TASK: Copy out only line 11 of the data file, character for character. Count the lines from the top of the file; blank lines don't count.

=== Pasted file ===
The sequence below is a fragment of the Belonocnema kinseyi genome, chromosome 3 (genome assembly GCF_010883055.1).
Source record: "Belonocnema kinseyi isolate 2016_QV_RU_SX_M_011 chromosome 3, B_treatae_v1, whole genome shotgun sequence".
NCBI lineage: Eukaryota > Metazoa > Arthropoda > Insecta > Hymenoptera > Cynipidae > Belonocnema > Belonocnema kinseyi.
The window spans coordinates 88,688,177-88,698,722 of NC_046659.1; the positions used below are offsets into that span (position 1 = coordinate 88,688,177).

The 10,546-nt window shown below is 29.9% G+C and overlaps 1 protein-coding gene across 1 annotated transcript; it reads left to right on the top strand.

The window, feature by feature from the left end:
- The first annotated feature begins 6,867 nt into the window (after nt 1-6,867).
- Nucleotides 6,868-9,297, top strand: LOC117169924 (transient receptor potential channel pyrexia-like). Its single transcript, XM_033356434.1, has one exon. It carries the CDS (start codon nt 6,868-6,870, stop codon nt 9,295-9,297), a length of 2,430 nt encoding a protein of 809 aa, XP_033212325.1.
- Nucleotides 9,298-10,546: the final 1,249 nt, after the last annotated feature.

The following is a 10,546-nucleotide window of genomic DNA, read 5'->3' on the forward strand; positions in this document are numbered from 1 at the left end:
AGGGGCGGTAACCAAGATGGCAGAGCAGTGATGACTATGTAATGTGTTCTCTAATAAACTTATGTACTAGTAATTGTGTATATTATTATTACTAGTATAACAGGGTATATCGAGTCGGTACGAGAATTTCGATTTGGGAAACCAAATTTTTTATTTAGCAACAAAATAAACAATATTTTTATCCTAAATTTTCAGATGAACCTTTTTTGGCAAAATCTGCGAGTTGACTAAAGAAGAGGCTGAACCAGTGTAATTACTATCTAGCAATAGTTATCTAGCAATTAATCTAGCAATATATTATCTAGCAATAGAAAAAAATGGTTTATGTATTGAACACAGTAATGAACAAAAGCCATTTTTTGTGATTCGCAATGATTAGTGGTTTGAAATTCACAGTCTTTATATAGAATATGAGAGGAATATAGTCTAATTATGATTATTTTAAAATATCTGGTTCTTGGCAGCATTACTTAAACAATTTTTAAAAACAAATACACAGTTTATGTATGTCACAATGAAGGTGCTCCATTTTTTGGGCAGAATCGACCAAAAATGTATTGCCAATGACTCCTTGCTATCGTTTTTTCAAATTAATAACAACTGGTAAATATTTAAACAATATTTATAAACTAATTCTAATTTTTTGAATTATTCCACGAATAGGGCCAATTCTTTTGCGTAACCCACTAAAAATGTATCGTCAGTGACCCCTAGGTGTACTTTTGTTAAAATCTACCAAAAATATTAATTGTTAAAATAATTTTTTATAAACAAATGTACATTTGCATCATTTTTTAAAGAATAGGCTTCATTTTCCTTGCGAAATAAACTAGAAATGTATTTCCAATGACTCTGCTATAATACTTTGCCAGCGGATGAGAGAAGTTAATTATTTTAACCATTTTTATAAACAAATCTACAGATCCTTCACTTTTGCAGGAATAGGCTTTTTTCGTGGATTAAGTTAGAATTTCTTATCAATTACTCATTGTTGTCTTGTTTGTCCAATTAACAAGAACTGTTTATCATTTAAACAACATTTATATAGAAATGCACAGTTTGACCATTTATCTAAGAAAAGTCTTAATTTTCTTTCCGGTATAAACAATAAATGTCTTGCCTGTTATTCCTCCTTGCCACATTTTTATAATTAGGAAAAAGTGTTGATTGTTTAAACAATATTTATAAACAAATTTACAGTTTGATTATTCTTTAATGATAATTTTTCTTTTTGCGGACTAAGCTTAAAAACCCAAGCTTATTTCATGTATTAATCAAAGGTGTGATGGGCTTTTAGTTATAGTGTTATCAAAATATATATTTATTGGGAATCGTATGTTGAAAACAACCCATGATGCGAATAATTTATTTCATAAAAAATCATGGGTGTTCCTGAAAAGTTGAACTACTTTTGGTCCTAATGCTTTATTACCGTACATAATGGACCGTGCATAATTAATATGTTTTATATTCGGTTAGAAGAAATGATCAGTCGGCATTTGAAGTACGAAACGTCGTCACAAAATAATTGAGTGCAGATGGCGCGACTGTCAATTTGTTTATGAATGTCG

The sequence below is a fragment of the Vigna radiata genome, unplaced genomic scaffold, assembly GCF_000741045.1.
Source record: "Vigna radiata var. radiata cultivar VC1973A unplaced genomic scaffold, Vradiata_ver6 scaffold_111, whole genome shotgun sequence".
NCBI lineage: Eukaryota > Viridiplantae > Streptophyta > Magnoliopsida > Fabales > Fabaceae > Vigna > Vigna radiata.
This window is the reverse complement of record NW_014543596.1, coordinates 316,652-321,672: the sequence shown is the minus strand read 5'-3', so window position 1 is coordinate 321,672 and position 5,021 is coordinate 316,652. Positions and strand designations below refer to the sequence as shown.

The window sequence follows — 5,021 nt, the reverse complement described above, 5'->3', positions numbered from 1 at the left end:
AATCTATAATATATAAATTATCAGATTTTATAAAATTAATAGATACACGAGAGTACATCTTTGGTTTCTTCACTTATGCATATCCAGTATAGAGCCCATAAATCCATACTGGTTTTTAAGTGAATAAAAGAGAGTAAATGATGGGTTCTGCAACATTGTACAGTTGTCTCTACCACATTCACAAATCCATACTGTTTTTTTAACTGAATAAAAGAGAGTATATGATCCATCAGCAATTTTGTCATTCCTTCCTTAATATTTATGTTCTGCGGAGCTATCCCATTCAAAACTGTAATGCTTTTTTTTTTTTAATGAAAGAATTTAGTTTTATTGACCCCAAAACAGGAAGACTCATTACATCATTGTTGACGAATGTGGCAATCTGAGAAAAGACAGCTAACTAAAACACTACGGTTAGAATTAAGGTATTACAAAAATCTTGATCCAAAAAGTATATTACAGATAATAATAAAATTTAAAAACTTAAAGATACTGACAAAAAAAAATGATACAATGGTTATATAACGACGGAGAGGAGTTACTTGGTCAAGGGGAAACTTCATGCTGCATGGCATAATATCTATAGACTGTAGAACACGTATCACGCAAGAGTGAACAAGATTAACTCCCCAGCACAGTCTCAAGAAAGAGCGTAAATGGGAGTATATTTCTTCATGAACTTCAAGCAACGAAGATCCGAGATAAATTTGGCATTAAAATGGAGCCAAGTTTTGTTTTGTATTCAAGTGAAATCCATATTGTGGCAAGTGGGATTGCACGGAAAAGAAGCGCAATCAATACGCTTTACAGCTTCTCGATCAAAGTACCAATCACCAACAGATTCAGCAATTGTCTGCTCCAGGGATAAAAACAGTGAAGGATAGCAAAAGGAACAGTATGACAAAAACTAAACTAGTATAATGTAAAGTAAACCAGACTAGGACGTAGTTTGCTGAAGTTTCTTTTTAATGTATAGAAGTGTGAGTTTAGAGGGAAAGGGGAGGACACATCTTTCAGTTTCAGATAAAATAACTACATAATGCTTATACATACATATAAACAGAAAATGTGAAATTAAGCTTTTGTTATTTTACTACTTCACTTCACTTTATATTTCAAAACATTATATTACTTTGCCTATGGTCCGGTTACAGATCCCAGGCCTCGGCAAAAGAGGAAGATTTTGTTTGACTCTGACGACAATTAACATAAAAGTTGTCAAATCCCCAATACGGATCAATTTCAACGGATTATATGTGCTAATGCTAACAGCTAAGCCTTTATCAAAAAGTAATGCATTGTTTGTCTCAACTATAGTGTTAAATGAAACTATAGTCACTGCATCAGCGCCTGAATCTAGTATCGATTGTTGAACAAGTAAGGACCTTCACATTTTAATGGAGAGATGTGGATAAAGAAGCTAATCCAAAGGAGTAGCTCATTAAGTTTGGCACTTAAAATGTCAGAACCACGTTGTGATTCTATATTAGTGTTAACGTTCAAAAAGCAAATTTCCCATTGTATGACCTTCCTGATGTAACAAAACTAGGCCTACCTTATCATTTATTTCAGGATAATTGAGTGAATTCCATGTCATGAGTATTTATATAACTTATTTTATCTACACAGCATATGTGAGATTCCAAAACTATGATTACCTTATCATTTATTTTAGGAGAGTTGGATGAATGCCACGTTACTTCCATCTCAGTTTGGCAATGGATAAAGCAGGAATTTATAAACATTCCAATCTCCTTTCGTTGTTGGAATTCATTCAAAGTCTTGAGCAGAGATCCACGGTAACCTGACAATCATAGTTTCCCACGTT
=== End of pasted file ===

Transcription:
AGGGGCGGTAACCAAGATGGCAGAGCAGTGATGACTATGTAATGTGTTCTCTAATAAACTTATGTACTAGTAATTGTGTATATTATTATTACTAGTATAACAGGGTATATCGAGTCGGTACGAGAATTTCGATTTGGGAAACCAAATTTTTTATTTAGCAACAAAATAAACAATATTTTTATCCTAAATTTTCAGATGAACCTTTTTTGGCAAAATCTGCGAGTTGACTAAAGAAGAGGCTGAACCAGTGTAATTACTATCTAGCAATAGTTATCTAGCAATTAATCTAGCAATATATTATCTAGCAATAGAAAAAAATGGTTTATGTATTGAACACAGTAATGAACAAAAGCCATTTTTTGTGATTCGCAATGATTAGTGGTTTGAAATTCACAGTCTTTATATAGAATATGAGAGGAATATAGTCTAATTATGATTATTTTAAAATATCTGGTTCTTGGCAGCATTACTTAAACAATTTTTAAAAACAAATACACAGTTTATGTATGTCACAATGAAGGTGCTCCATTTTTTGGGCAGAATCGACCAAAAATGTATTGCCAATGACTCCTTGCTATCGTTTTTTCAAATTAATAACAACTGGTAAATATTTAAACAATATTTATAAACTAATTCTAATTTTTTGAATTATTCCACGAATAGGGCCAATTCTTTTGCGTAACCCACTAAAAATGTATCGTCAGTGACCCCTAGGTGTACTTTTGTTAAAATCTACCAAAAATATTAATTGTTAAAATAATTTTTTATAAACAAATGTACATTTGCATCATTTTTTAAAGAATAGGCTTCATTTTCCTTGCGAAATAAACTAGAAATGTATTTCCAATGACTCTGCTATAATACTTTGCCAGCGGATGAGAGAAGTTAATTATTTTAACCATTTTTATAAACAAATCTACAGATCCTTCACTTTTGCAGGAATAGGCTTTTTTCGTGGATTAAGTTAGAATTTCTTATCAATTACTCATTGTTGTCTTGTTTGTCCAATTAACAAGAACTGTTTATCATTTAAACAACATTTATATAGAAATGCACAGTTTGACCATTTATCTAAGAAAAGTCTTAATTTTCTTTCCGGTATAAACAATAAATGTCTTGCCTGTTATTCCTCCTTGCCACATTTTTATAATTAGGAAAAAGTGTTGATTGTTTAAACAATATTTATAAACAAATTTACAGTTTGATTATTCTTTAATGATAATTTTTCTTTTTGCGGACTAAGCTTAAAAACCCAAGCTTATTTCATGTATTAATCAAAGGTGTGATGGGCTTTTAGTTATAGTGTTATCAAAATATATATTTATTGGGAATCGTATGTTGAAAACAACCCATGATGCGAATAATTTATTTCATAAAAAATCATGGGTGTTCCTGAAAAGTTGAACTACTTTTGGTCCTAATGCTTTATTACCGTACATAATGGACCGTGCATAATTAATATGTTTTATATTCGGTTAGAAGAAATGATCAGTCGGCATTTGAAGTACGAAACGTCGTCACAAAATAATTGAGTGCAGATGGCGCGACTGTCAATTTGTTTATGAATGTCG